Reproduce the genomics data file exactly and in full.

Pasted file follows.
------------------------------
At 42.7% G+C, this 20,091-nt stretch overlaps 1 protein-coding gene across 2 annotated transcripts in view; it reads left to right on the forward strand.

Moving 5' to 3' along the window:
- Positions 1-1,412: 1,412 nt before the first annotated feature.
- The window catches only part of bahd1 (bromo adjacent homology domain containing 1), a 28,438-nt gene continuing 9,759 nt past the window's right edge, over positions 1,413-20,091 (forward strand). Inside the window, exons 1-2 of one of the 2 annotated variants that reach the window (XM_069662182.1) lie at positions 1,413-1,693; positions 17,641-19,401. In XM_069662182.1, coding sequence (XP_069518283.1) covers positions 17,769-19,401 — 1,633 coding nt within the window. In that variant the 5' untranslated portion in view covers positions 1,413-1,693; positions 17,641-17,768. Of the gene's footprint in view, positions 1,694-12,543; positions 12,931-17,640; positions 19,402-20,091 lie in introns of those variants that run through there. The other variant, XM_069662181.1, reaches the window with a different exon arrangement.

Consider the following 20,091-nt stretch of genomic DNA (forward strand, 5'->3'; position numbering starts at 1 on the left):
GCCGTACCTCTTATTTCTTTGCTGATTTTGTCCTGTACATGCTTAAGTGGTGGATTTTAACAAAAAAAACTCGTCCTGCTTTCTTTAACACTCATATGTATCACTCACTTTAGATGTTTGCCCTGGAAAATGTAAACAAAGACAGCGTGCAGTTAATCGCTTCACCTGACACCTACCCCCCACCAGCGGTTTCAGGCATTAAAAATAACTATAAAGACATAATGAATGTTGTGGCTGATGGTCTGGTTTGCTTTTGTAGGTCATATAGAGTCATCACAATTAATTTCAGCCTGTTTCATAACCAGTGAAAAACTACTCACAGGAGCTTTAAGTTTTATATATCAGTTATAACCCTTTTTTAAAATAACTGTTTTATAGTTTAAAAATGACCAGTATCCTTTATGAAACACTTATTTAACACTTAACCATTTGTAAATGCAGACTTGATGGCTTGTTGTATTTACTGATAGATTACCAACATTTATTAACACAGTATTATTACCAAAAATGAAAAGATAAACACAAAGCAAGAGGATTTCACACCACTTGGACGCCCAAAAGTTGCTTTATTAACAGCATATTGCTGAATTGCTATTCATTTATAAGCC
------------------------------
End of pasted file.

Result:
At 42.7% G+C, this 20,091-nt stretch overlaps 1 protein-coding gene across 2 annotated transcripts in view; it reads left to right on the forward strand.

Moving 5' to 3' along the window:
- Positions 1-1,412: 1,412 nt before the first annotated feature.
- The window catches only part of bahd1 (bromo adjacent homology domain containing 1), a 28,438-nt gene continuing 9,759 nt past the window's right edge, over positions 1,413-20,091 (forward strand). Inside the window, exons 1-2 of one of the 2 annotated variants that reach the window (XM_069662182.1) lie at positions 1,413-1,693; positions 17,641-19,401. In XM_069662182.1, coding sequence (XP_069518283.1) covers positions 17,769-19,401 — 1,633 coding nt within the window. In that variant the 5' untranslated portion in view covers positions 1,413-1,693; positions 17,641-17,768. Of the gene's footprint in view, positions 1,694-12,543; positions 12,931-17,640; positions 19,402-20,091 lie in introns of those variants that run through there. The other variant, XM_069662181.1, reaches the window with a different exon arrangement.

Consider the following 20,091-nt stretch of genomic DNA (forward strand, 5'->3'; position numbering starts at 1 on the left):
GCCGTACCTCTTATTTCTTTGCTGATTTTGTCCTGTACATGCTTAAGTGGTGGATTTTAACAAAAAAAACTCGTCCTGCTTTCTTTAACACTCATATGTATCACTCACTTTAGATGTTTGCCCTGGAAAATGTAAACAAAGACAGCGTGCAGTTAATCGCTTCACCTGACACCTACCCCCCACCAGCGGTTTCAGGCATTAAAAATAACTATAAAGACATAATGAATGTTGTGGCTGATGGTCTGGTTTGCTTTTGTAGGTCATATAGAGTCATCACAATTAATTTCAGCCTGTTTCATAACCAGTGAAAAACTACTCACAGGAGCTTTAAGTTTTATATATCAGTTATAACCCTTTTTTAAAATAACTGTTTTATAGTTTAAAAATGACCAGTATCCTTTATGAAACACTTATTTAACACTTAACCATTTGTAAATGCAGACTTGATGGCTTGTTGTATTTACTGATAGATTACCAACATTTATTAACACAGTATTATTACCAAAAATGAAAAGATAAACACAAAGCAAGAGGATTTCACACCACTTGGACGCCCAAAAGTTGCTTTATTAACAGCATATTGCTGAATTGCTATTCATTTATAAGCC